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Do you think my son has problem with anger management? Opinion please!

(29 Posts)
yrene1209 Wed 08-Nov-17 19:11:30

Hello
I am writing to ask you ladies' opinion and any idea please.

My son is a 10year old boy, so so sweet and clever but sometime over competetive. He never shouts or misbehaves at home-he sometimes fights with 1year younger sister but I guess it happens every home with siblings.
I was called to the school several times regarding his temper control problem. Once the head teacher called me because my son blamed one of the boy who is in the same football team for losing the game. I know my son gets over competitive when he plays sports I apologised behalf of him and we had a big chat.
A few months later , I was called again because while the boys were playing cricket one boy got upset and threw a ball at my son and he punched the boy. So we apologised and I was recommended a therapist for my son.
However, I wasn't sure if it is the level that he needs to see a specialist. Some of my friends say those things happen between boys. Of course I don't agree with any physical/emotional abuse but aren't the boys still do stuffs while growing? Does it never happen with ordinary boys?
Today I was told that my son missed his football tournament chance because he argued with a boy with the football and my son headlocked the boys and hurted him. My son said it was because it was his class's turn to play football and that boy kept interupting the game with taking the ball and saying my son didnt play it well. I told him with any reason, it's upaccpetable.
But I still think when there are two boys involved the fight, isn't it fair for both of them lose the chance?
Am I too much being on my son's side?
The head teacher says when my son is upset, he is really upset and can't control his temper. He doesn't shout but he finds it difficult to explain why he is upset when he is angry. Does that mean he has a problem with temper management?
My son said kids tease him saying he can't manage his temper and it makes him so unhappy. It was so heartbreaking that he looks himself as a troubled boy and others even tease with it.
Do you have any similar stories? Can you spot out any problem I don't see? Any advice or opinion?? Anything would help. Thanks.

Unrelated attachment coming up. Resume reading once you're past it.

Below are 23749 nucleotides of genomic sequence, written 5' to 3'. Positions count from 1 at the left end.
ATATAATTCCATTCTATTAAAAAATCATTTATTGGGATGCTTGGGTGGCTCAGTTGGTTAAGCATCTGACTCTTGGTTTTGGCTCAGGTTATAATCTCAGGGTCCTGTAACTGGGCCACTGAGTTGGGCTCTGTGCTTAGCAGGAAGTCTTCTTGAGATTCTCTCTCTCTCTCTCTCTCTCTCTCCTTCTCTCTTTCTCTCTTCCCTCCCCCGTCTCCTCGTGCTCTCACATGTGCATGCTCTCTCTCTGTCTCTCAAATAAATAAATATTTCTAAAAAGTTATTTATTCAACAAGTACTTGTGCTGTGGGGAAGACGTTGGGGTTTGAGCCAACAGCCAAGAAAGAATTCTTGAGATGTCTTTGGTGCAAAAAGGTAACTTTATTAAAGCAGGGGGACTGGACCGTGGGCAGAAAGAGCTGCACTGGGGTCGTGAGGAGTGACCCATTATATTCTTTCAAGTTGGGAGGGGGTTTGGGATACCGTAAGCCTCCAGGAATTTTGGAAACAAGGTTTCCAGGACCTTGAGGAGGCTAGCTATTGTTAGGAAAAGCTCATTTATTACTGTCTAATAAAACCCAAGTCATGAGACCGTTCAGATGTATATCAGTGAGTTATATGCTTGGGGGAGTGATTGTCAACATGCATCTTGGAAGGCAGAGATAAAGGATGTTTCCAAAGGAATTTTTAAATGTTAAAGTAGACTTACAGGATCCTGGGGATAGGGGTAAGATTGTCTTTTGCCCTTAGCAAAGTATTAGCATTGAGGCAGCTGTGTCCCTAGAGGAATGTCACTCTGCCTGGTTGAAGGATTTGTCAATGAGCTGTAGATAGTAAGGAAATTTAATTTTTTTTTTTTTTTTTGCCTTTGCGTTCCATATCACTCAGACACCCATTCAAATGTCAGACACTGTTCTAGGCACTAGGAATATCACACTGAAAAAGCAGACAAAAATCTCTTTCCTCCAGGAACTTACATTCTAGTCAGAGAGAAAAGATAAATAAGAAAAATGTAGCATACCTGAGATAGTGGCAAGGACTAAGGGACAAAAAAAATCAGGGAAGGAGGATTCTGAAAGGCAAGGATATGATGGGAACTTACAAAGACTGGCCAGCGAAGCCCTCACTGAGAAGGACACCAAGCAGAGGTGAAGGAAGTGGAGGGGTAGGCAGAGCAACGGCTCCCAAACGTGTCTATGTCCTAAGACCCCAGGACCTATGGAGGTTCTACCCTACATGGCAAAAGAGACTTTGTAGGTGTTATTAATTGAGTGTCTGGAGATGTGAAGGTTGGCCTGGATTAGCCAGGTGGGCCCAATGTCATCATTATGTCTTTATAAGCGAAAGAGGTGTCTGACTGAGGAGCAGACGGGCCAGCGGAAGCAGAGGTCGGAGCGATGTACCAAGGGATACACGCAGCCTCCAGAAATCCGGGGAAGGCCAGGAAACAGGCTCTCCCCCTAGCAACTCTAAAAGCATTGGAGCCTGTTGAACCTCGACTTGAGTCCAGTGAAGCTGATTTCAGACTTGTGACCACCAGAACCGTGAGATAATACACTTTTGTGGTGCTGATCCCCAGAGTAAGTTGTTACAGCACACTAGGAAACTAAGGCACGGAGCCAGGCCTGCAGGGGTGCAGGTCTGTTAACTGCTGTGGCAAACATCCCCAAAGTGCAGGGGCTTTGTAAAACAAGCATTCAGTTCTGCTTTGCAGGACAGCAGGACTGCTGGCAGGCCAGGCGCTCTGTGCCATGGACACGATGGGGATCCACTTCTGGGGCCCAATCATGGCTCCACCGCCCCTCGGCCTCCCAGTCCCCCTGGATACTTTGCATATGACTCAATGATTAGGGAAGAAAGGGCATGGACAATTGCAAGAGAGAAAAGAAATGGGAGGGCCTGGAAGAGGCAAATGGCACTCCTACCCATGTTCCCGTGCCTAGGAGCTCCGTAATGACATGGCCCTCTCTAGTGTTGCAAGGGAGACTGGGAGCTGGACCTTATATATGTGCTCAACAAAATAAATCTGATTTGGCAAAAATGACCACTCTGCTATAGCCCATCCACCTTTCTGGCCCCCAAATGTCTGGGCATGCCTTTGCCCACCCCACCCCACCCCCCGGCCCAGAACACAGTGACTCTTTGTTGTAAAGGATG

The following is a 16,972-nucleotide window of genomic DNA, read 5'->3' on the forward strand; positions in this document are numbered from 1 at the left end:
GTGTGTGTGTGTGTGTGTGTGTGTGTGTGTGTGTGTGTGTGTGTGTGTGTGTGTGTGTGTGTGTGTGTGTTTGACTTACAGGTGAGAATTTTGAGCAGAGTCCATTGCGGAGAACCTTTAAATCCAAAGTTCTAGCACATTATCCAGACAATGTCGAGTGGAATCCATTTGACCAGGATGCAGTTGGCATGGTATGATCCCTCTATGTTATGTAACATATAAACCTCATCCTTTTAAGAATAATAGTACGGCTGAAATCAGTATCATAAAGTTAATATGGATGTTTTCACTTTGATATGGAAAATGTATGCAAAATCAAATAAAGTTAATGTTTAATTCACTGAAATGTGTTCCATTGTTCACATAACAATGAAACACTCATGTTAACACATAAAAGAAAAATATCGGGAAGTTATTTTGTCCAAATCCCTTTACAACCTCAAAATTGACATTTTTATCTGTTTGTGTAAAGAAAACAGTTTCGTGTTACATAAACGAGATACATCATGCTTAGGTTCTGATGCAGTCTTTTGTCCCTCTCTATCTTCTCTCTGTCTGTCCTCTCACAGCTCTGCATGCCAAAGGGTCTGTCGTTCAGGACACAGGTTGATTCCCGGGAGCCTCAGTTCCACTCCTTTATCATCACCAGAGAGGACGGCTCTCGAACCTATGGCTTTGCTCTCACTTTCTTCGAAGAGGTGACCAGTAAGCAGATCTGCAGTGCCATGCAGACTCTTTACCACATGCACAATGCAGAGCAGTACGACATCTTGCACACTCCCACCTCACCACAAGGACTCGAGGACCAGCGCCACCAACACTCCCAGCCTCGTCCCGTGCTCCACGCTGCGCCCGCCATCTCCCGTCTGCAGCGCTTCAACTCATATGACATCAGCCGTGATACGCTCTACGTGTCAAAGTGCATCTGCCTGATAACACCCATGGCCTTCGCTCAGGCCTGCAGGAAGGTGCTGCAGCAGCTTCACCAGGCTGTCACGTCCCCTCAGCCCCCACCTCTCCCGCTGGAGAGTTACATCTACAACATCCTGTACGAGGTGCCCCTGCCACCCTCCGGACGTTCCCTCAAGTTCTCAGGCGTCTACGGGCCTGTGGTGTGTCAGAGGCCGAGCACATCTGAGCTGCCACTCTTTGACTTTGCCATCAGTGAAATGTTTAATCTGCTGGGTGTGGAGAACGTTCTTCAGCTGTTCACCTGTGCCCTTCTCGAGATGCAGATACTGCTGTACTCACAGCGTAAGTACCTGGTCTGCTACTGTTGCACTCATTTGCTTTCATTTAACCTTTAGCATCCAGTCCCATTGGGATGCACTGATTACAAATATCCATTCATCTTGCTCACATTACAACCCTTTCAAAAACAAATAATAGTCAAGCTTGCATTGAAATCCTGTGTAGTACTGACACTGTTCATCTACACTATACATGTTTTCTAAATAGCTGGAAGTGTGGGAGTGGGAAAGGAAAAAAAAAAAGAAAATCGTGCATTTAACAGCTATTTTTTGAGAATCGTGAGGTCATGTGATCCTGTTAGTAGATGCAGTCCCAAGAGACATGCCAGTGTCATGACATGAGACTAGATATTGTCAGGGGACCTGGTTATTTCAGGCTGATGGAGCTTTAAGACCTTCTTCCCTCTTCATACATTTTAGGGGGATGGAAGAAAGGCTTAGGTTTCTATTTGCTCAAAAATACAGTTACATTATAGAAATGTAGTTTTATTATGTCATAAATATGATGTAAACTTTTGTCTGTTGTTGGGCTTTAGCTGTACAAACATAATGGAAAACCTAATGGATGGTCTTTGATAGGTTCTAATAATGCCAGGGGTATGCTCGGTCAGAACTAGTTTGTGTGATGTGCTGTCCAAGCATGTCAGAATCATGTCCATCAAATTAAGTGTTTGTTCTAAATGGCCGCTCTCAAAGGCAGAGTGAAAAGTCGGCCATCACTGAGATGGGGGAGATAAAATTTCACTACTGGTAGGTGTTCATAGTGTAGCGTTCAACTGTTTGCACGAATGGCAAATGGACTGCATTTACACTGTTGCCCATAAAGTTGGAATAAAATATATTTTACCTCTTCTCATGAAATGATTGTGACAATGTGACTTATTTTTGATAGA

Orangealien Wed 08-Nov-17 19:19:01

Your son loses his temper more easily than others. Other kids know this and tease him and wind him up, hoping for an outburst. Or something goes wrong and he has an outburst. Whichever happens you should probably get some help for him to manage this before he goes to secondary school.

Pengggwn Wed 08-Nov-17 19:43:19

Your son gets physical and attacks other kids. Of course you need to deal with this. I am not going to go as far as saying he is disturbed but he is aggressive and that could be helped through him seeing a therapist.

Crumbs1 Wed 08-Nov-17 19:50:08

Lots of prepubescent testosterone flying by sound of it. He needs to know he can’t attack others and must learn to grit his teeth and walk away. You need to practice scenarios at home. Work out strategies with him and make sure there are appropriate sanctions in place if he has thumped someone. Maybe speak to his teacher about having a calm down space for him at school- somewhere he can go as soon as he starts getting angry.

justasking123 Wed 08-Nov-17 19:54:09

I think it's pretty obvious that something isn't right with your son's behaviour. Even though you apologise and speak with your son about it, I don't think you are seeing this as problem and think it's a "boys thing".
We don't always win and we don't always get our way, that is no excuse for your son's behaviour. He may be teased by the other kids and that's something you need to speak to the school about, but your son is the one acting like a bully. He is 10 years old, you need to sort it out or he is going to be in even more trouble in high school.

PatriciaHolm Wed 08-Nov-17 20:00:35

Most 10 year olds don’t routinely react to frustrating situations with violence on the level of punching, or putting other boys into headlocks. Certainly that’s not the norm amongst my sons classes - (he’s 11 and now in Yr7).

It sounds like you are minimising a bit; he does sound as if he needs some support in dealing with his anger, before he gets to secondary and ends up in a much bigger world of trouble.